The Great Falls Citizens' Association once again has gone to battle with the Virginia Department of Highways - this time to preserve two 200-year-old white oak trees in the center of Great Falls. At issue, say the citizens, is not only the fate of the trees but the country atmosphere of the town and Route 93 (Georgetown Pike), one of the oldest roads in Virginia and a state scenic byway.

Caught in the middle is the Great Falls Professional Center Association, a group of investors which plans to build a two-story medical office center at the northeast corner of Route 193 and Walker Road, where the two oak trees stand.

So far the citizens' association has managed to stall the plans until some agreement can be reached with the highway department on a proposal to build a right turn lane on Route 193. The citizens' group does not dispute the need for the turn lane, but is arguing with the highway department over where the lane should be.

George Sommers, spokesman for the citizens' association, said Route 193 - two lanes at the intersection now - is 40 feet wide with an additional 35 feet of service roadway already on the southside of Route 193. According to the citizens groups, the intersection could be widened by moving Route 193 traffic to the service road and using the present westbound lane on Route 193 as the right turn lane. However, the highway department wants to take an additional 20-feet setback on the north, thereby cutting down the two old trees. That proposal is part of larger plans by the department to eventually add a left turn lane at the intersection.

Sommers said the citizens fear that destruction of the trees would set a precedent and would imperil "two truly gigantic red oaks (just down the road) that have been there long before there was a United States.

"What really bugs us is this guy (highway engineer Donald Keith) flatly refuse to explain why our plan can't be done . . . We're just supposed to be good little children and do what we're told."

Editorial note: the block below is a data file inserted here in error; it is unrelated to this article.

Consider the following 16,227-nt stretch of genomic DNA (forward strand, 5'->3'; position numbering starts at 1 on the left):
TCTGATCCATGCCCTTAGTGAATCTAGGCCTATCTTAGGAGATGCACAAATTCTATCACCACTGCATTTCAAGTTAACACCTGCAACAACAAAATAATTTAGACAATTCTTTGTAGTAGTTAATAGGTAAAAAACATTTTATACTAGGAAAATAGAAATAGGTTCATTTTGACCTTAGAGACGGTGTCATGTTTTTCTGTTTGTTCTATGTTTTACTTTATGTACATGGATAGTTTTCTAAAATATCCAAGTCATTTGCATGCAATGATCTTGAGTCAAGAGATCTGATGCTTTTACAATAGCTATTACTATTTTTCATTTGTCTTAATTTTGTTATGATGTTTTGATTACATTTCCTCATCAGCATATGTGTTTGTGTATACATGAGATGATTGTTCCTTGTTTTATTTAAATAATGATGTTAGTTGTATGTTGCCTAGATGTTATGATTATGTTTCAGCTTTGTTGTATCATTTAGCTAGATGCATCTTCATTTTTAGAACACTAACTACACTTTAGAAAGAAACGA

Keith, resident engineer for Fairfax County, said the highway department "is trying to provide the best facility we can with what we can. People (in Great Falls) have been getting by seemingly very well with the facility they have. But if we don't get that roadway now, one of these days, if and when we need it, we're not going to be able to do it because we're locked in by the development out there."

keith said he was aware that residents in the Walker Road area opposed development there, "but the fact is that it is being developed and we must presume that it will continue in its historic development pattern."

Keith said that in terms of a safe intersection it "is doubtful that thse two threes should remain so close to the roadway." In addition, he said the trees probably will not survive the development and traffic that will be generated. "Trees are a renewable resource," he added.

To complicate the situation, the citizens' association believes the highway department could easily obtain the right-of-way needed on the south side of Route 193 (Keith does not agree), and the highway department believes the north side proposal would be easier to implement since the investors already have agreed to give up the land the department has requested.

Keith said the present service roadway, which the citizen's association has proposed the widening, is still owned by the proprietor of a Shell station on the southwest corner of the intersection. "We can't use private property for public use," he said.

Sommers has countered that Keith's argument is a "subterfuge. We've talked with the owners of the Shell station and they'll make Keith a present of it. As far as they're concerned the highway department captured that land 10 yers ago."

According to Sommers, who says he generally supports better roads in Virginia, Keith is "a miser of asphalt pavement; he collects asphalt pavement the way some people collect jade or the old masters."

Sommers said the citizens' association also was involved in a battle with the highway department and Fairfax County when the Chez Francois restaurant first announced its plan to move to Springvale Road in Great Falls, near the Loudoun County line. Sommers said the planned location was "really nothing more than a country crossroads . . . The highway department (and the county) aruged that they needed 90 feet of right of way (enough for seven and a half 12-feet lanes), They were going to cut down every tree and take half of Francois' parking lot. Now you can lie down there out in the middle of the road for 15 minutes and be perfectly safe . . . "The matter was finally settled with a much less ambitious roadway, he added.

In an effort to settle the Route 193 dispute, the citizens' association has asked the state highway commissioner to schedule a public hearing on the Citizens' plan. Sommers said the commissioner has agreed to study their proposal.

The developers of the medical center are hesitant to say anything about the dispute at this point. Pauline Ross, a real estate agent in Great Falls and a spokesman for the investors, would only say that the investors believe the proposed development "is highly desirable. I can took out my window here and see two gas stations (at that corner) and I'm glad I'm not going to be seeing another one."

Sommers agrees that the citizens' association "is pretty agonized over whether the medical center people will drop the project. We feel very strongly that wed like to see their group make it, but we don't seem to be able to have an adult conversation with the state highway department.